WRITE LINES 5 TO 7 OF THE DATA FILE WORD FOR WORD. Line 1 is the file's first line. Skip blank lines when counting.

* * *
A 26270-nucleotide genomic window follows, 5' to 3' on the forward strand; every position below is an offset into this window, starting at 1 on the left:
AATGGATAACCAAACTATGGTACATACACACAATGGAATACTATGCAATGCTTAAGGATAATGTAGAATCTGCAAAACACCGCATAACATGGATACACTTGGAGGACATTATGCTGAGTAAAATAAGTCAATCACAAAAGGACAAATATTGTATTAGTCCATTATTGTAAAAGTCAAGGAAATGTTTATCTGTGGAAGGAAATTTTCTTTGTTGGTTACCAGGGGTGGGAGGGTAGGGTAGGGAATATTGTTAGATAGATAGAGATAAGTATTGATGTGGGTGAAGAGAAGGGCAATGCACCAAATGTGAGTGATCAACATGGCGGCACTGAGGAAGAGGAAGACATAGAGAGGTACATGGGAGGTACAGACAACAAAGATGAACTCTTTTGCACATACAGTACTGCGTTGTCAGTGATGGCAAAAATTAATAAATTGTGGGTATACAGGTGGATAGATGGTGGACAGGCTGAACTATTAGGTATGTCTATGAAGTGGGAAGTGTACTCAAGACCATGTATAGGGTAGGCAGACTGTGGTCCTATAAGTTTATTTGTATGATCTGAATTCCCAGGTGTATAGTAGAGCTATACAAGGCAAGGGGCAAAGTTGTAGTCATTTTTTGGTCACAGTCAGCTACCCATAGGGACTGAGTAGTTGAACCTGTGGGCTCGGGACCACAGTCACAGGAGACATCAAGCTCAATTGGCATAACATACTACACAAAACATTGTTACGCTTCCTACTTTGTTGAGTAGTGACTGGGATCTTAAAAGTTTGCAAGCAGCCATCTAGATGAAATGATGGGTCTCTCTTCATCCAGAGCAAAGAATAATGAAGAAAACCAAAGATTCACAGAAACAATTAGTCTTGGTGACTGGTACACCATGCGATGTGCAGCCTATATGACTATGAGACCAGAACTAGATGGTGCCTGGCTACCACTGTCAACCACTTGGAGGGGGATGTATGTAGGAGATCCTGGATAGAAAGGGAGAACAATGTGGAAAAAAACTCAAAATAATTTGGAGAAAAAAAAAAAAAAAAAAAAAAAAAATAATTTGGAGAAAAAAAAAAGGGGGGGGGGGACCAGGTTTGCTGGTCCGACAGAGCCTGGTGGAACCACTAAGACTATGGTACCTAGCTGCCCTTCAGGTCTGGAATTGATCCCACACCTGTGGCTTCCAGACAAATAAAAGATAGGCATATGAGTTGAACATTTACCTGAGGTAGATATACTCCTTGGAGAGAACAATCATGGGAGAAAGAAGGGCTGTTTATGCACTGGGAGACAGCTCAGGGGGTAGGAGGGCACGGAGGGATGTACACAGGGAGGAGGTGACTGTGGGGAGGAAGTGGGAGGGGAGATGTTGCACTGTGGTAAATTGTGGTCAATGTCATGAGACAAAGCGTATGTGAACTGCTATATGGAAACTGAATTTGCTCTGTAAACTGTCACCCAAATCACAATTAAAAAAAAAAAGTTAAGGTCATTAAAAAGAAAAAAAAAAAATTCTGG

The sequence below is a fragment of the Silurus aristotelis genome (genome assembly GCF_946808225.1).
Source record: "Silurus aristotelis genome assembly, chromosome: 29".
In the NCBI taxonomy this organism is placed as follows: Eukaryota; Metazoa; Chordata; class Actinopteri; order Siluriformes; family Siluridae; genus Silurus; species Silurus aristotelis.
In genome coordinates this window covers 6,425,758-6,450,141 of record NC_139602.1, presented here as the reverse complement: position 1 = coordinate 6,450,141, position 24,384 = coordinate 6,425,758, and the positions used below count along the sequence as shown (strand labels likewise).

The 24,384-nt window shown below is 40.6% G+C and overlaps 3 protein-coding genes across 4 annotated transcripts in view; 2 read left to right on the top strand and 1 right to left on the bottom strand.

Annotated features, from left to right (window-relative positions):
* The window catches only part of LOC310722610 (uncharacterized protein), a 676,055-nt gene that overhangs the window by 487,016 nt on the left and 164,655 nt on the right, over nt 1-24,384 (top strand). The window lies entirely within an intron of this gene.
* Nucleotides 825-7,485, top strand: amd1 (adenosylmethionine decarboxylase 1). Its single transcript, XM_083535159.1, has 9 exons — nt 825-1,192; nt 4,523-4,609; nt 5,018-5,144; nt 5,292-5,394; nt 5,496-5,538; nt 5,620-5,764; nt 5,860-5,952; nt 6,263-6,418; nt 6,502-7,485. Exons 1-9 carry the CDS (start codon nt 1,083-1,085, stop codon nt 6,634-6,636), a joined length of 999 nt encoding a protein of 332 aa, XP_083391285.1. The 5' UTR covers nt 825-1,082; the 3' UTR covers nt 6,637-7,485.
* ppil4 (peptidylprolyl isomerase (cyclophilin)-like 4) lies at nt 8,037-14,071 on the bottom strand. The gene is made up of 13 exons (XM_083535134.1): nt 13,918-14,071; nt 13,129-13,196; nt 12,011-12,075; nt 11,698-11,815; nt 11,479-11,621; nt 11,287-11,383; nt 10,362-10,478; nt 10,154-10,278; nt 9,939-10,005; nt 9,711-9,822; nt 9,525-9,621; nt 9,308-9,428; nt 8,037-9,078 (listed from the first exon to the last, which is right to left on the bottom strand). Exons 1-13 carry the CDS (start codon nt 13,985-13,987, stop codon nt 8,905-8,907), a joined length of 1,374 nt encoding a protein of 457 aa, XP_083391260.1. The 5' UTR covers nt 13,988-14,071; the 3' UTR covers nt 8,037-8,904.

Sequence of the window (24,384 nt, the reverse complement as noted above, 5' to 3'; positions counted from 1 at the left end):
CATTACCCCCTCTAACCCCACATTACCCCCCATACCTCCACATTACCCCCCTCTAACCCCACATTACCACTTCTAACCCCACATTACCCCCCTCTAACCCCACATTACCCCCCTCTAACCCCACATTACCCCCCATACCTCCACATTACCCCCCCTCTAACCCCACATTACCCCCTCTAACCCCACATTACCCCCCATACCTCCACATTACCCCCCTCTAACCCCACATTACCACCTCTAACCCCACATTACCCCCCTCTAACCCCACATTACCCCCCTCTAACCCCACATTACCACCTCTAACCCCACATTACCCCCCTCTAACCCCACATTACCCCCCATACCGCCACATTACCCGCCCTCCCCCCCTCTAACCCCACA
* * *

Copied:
In the NCBI taxonomy this organism is placed as follows: Eukaryota; Metazoa; Chordata; class Actinopteri; order Siluriformes; family Siluridae; genus Silurus; species Silurus aristotelis.
In genome coordinates this window covers 6,425,758-6,450,141 of record NC_139602.1, presented here as the reverse complement: position 1 = coordinate 6,450,141, position 24,384 = coordinate 6,425,758, and the positions used below count along the sequence as shown (strand labels likewise).

The 24,384-nt window shown below is 40.6% G+C and overlaps 3 protein-coding genes across 4 annotated transcripts in view; 2 read left to right on the top strand and 1 right to left on the bottom strand.